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Advanced Mac OS X Programming: The Big Nerd Ranch Guide by Mark Dalrymple

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Signals

Signals are like software interrupts: they can be delivered to your program at any time due to a number of well-defined conditions, like when you write outside of your mapped memory pages, you will get sent a SIGBUS (bus error) or a SIGSEGV (segmentation violation) signal. If a subprocess of yours terminates, you will get a SIGCHLD (child stopped) signal. If your controlling terminal goes away, there is SIGHUP (terminal hung up), and if you use the alarm() function, you will get sent SIGALRM when the time expires. The system defines about 31 different signals, many of which deal with job control or specific hardware issues.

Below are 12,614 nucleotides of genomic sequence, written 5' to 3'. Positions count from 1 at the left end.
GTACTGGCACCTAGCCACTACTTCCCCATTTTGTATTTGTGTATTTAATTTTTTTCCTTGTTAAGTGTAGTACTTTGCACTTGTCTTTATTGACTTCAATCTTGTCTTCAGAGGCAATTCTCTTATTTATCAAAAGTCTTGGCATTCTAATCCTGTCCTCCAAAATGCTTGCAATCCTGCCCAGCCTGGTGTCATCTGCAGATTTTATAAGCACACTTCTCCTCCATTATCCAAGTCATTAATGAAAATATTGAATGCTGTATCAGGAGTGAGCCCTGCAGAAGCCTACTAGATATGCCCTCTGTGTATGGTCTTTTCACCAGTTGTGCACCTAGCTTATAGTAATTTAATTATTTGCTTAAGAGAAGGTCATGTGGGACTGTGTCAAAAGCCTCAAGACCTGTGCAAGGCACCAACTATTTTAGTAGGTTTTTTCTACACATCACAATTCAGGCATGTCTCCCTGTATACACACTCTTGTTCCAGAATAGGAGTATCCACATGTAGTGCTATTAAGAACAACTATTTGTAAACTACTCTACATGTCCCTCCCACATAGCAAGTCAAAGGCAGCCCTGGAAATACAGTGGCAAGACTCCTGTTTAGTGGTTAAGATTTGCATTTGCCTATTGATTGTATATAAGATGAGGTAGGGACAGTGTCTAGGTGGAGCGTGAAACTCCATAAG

A signal is delivered to your program asynchronously whenever it enters the operating system, whether it be via ...

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